Some teachers, however, do not fully understand how to provide enough challenge for pupils. As a result, pupils with SEND do not always make the progress that they should.
Leaders have high expectations of behaviour.
There is very little misbehaviour in lessons and as a result, pupils can focus on their work. A small minority of pupils routinely do not use appropriate language out of lessons to each other. Although pupils do not mean to offend, in these few cases, this behaviour is too readily accepted and is not reported.
Leaders are aware and include this in their identified aspects to improve.
Pupils follow a carefully planned, age-appropriate, personal, social and health education curriculum which prepares them for life in modern Britain. This revisits and build pupils' knowledge over time.
Pupils learn about topics such as drugs and alcohol and changes in their bodies. They also learn about careers and personal finance. This prepares pupils well for the next stages of their lives.
Staff, including early career teachers, say that leaders support them with their well-being and are considerate of their workload.
The trust provides many opportunities for schools to plan and train with each other. This supports the transition between junior, middle and upper schools.
Governors are proactive and knowledgeable about the school. They hold leaders to account effectively.
The arrangements for safeguarding are effective.
Leaders have set up robust systems to check that adults who want to teach at the school are safe to do so. Leaders have trained staff effectively to identify concerns and report them. Leaders work closely and tenaciously with local services to provide support for pupils and families who need it.
Governors and the trust carry out regular checks on safeguarding in school.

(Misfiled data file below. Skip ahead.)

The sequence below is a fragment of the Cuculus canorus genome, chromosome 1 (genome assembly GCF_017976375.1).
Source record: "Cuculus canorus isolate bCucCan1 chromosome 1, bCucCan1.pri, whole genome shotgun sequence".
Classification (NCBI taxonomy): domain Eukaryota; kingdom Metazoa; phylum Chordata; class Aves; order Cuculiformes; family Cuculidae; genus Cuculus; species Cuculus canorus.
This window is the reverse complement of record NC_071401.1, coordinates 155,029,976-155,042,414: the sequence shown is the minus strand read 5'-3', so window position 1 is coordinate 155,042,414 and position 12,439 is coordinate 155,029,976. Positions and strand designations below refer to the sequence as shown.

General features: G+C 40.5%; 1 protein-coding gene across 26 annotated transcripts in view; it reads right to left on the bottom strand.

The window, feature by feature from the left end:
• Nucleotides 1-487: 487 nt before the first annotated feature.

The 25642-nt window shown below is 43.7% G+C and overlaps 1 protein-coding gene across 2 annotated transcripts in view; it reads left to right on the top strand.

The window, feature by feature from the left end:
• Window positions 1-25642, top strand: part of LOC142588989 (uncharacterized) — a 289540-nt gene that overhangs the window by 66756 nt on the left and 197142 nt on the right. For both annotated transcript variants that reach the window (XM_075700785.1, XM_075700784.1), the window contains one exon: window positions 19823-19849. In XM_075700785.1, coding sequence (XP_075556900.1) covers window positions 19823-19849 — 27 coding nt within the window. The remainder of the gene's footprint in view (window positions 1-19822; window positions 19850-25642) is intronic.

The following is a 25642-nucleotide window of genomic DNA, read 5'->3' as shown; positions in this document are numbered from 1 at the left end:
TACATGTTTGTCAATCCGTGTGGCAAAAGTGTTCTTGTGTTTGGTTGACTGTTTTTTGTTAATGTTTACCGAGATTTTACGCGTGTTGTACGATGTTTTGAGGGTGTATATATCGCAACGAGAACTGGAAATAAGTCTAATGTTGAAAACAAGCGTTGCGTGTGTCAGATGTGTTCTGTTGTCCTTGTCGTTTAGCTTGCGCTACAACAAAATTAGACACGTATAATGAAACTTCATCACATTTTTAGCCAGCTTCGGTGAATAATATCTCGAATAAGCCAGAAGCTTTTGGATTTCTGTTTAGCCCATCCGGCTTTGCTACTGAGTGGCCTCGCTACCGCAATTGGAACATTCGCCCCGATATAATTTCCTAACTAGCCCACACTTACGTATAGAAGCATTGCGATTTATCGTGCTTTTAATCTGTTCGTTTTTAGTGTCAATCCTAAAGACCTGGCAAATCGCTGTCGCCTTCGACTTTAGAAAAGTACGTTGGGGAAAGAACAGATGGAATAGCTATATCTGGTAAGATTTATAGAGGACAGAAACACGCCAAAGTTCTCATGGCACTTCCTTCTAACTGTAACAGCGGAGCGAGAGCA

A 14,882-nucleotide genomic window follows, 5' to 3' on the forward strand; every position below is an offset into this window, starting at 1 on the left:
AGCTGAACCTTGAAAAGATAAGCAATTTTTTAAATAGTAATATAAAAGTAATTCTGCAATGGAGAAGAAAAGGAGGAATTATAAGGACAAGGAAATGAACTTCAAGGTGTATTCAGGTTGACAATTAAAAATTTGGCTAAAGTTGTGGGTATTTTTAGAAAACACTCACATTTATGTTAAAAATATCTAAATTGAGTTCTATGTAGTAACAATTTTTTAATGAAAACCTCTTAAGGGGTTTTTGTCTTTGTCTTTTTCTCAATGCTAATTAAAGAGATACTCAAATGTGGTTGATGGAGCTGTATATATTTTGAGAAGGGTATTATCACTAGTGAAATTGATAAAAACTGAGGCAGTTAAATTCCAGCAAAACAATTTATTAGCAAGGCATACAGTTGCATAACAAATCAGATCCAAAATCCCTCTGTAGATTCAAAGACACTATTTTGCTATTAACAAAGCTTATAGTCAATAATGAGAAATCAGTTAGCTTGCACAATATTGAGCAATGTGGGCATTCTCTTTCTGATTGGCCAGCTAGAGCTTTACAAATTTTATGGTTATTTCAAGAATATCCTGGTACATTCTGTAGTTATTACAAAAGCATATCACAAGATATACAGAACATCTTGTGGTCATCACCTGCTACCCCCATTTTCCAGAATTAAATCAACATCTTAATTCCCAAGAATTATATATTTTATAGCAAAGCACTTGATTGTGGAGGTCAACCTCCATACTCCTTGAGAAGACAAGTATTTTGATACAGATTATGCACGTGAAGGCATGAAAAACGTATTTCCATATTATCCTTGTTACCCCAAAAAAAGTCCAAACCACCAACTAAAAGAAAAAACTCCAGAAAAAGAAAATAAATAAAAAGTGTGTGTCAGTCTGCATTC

Pupils know what to do if they have any concerns. They learn about topics such as online safety, healthy relationships and consent.
They know how to keep themselves safe in and out of school, and online.
What does the school need to do to improve?
(Information for the school and appropriate authority)
• Newer subject leaders do not routinely monitor the effectiveness of the curriculum often enough, or with enough focus on improving the quality of the curriculum. Leaders should ensure that all subject leaders are well trained to monitor the quality of the curriculum effectively so that they can gauge the impact of their intended curriculum on pupils' achievement.
• Some teachers do not fully understand how to match work to all pupils' needs and provide a high level of challenge. As a result, these pupils do not always make the progress that they should. Leaders should ensure that all teachers are provided with the training they need so that they consistently deliver a challenging curriculum that meet the needs of all pupils, including those pupils with SEND.
• A significant minority of pupils routinely use inappropriate language to each other, and pupils are too ready to accept this. This is because they have not learned what is and what is not acceptable language, and why. Leaders need to ensure that the curriculum addresses these issues to create a positive environment where derogatory language is not used or accepted by other pupils.